This macro does two things. First, it names the values to be sorted, so they don’t get re-evaluated every time they’re compared. Second, it calls inline-sort/k with a base-case continuation that converts syntax lists to values expressions.
Note that the call #,(inline-sort/k ...) happens at expansion time, and that the continuation (λ (vs) ...) it passes is an expansion-time value.

2 The Inline Merge Function

Changing merge/k to operate on syntax at expansion time is as straightforward as possible:
(define-for-syntax (inline-merge/k as bs k)
  (syntax-case (list as bs) ()
    [(() bs)  (k #'bs)]
    [(as ())  (k #'as)]
    [((a as ...) (b bs ...))
     #`(if (< a b)
           #,(inline-merge/k #'(as ...) #'(b bs ...)
                             (λ (vs) (k (cons #'a vs))))
           #,(inline-merge/k #'(a as ...) #'(bs ...)
                             (λ (vs) (k (cons #'b vs)))))]))
The only substantial changes are the quasiquotes and unquotes, and using syntax-case to destructure syntax lists instead of using match to destructure lists. Again, note that the recursive calls #,(inline-merge/k ...) in each if branch happen at expansion time, and that their continuations are expansion-time values.
We can see what kind of code merge/k returns by applying it at expansion time:
> (begin-for-syntax
    (print
     (syntax->datum
      (inline-merge/k #'(a) #'(b c) (λ (vs) vs)))))

'(if (< a b) (a b c) (if (< a c) (b a c) (b c a)))

The syntax list #'(b c) is assumed already sorted, meaning (< b c) at runtime. Therefore, if (< a b) at runtime, by transitivity, (< a b c) at runtime, so the merge generates #'(a b c). In other words, inline-merge/k’s assumption that its arguments are sorted is equivalent to reasoning about transitivity.

3 The Inline Sort Function

Lastly, the divide-and-conquer part:
(require (for-syntax racket/list))  ; for list functions
 
(define-for-syntax (inline-sort/k vs k)
  (syntax-case vs ()
    [()  (k vs)]
    [(a)  (k vs)]
    [_  (let ([vs  (if (list? vs) vs (syntax->list vs))])
          (define-values (lvs rvs)
            (split-at vs (quotient (length vs) 2)))
          (inline-sort/k
           lvs (λ (lvs)
                 (inline-sort/k
                  rvs (λ (rvs)
                        (inline-merge/k lvs rvs k))))))]))
This is changed similarly to merge/k. The only new change is using syntax->list to convert syntax to lists so we can use the functions length and split-at.
Example:
> (inline-sort 5 2 3 1)
1
2
3
5
Of course, the result of evaluating an inline-sort doesn’t tell the whole story. Let’s fire up the macro stepper and see what (inline-sort 5 2 3) expands to. Copying from the macro stepper window and renaming temp variables, we get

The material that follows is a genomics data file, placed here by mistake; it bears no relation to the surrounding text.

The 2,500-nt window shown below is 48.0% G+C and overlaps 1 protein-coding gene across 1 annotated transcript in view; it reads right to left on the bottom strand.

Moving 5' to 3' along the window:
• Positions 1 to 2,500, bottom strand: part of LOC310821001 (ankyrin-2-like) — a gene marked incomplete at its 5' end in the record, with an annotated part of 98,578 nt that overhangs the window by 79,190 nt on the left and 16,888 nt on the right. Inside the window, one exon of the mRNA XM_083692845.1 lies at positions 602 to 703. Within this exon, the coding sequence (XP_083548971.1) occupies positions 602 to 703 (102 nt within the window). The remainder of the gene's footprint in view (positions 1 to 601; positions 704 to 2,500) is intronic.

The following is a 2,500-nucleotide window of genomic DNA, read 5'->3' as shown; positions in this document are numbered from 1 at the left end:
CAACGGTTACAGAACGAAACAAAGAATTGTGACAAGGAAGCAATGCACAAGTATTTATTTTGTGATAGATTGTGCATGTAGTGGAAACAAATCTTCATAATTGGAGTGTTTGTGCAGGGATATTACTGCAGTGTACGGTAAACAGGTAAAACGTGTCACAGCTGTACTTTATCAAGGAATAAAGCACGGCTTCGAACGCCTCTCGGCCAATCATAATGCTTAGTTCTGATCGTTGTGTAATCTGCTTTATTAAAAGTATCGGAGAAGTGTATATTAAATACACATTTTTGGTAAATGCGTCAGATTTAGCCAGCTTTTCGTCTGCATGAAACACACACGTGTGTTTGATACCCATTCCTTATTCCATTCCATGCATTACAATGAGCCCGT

(let ([a 5] [b 2] [c 3])
  (if (< b c)
      (if (< a b)
          (values a b c)
          (if (< a c)
              (values b a c)
              (values b c a)))
      (if (< a c)
          (values a c b)
          (if (< a b)
              (values c a b)
              (values c b a)))))
It’s an if tree. Notice that there are 6 leaf expressions, for the 3! = 6 possible permutations. Also, it never compares more than it has to. It’s optimal.

Inline Sort Properties

Inherited from the merge sort, the inline sort has the following properties (assuming a length-n list):
  • Time optimality: The depth of the if tree is O(n log(n)).
  • Size optimality: The number of leaves is exactly n!.
The term “size optimality” is misleading, because that’s still a lot of code. I’ve seriously considered requiring any user of this macro to state how many permutations there are for the number of values they’re sorting. They’d have to prove to the macro that they know how much code they’re asking it to generate.
Inline sort is wicked fast, as we should expect:
> (define vs '(5 2 3 1))
> (match-define (list a b c d) vs)
> (for ([_  (in-range 5)])
    (time (for ([_  (in-range 1000000)])
            (match-let ([(list a b c d)  (sort vs <)])
              (void)))))
cpu time: 550 real time: 540 gc time: 30
cpu time: 510 real time: 518 gc time: 0
cpu time: 520 real time: 517 gc time: 20
cpu time: 520 real time: 517 gc time: 0
cpu time: 510 real time: 516 gc time: 10
> (for ([_  (in-range 5)])
    (time (for ([_  (in-range 1000000)])
            (let-values ([(a b c d)  (inline-sort a b c d)])
              (void)))))
cpu time: 20 real time: 28 gc time: 0
cpu time: 30 real time: 27 gc time: 0
cpu time: 30 real time: 27 gc time: 0
cpu time: 30 real time: 27 gc time: 0
cpu time: 20 real time: 27 gc time: 0
So about 20 times faster than sort on a length-4 list.
I use it in Typed Racket, on floating-point numbers. Typed Racket’s optimizer replaces < with unsafe-fl<. This tells the compiler that the elements are floats, so it can keep them stack-allocated, which reduces allocations further. In all, for my particular use of inline-sort, it’s over 50 times faster than sort.
And using it is a heckuvalot easier than writing an if tree and reasoning about transitivity every time I need to sort a handful of floats.

Conclusion

Writing macros in expansion-time CPS to fully inline a recursive function works out beautifully. I suspect that it will work on any recursive, polymorphic function whose well-foundedness follows only from the structure of the input data.
Also, it can generate a metric truckload of code.
Interesting note: I originally wrote inline-sort using only syntax-rules, passing the names of higher-order macros to other macros as continuations. Sorting a five-element list took almost 19000 expansion steps, which is ridiculously inefficient even for a 120-leaf if tree.

2 comments:

Matt said...

Looks like a functional pearl to me!

kmmbvnr said...

As i remember, sorting networks macro from `Let over Lambda` book, solves the same problem differently.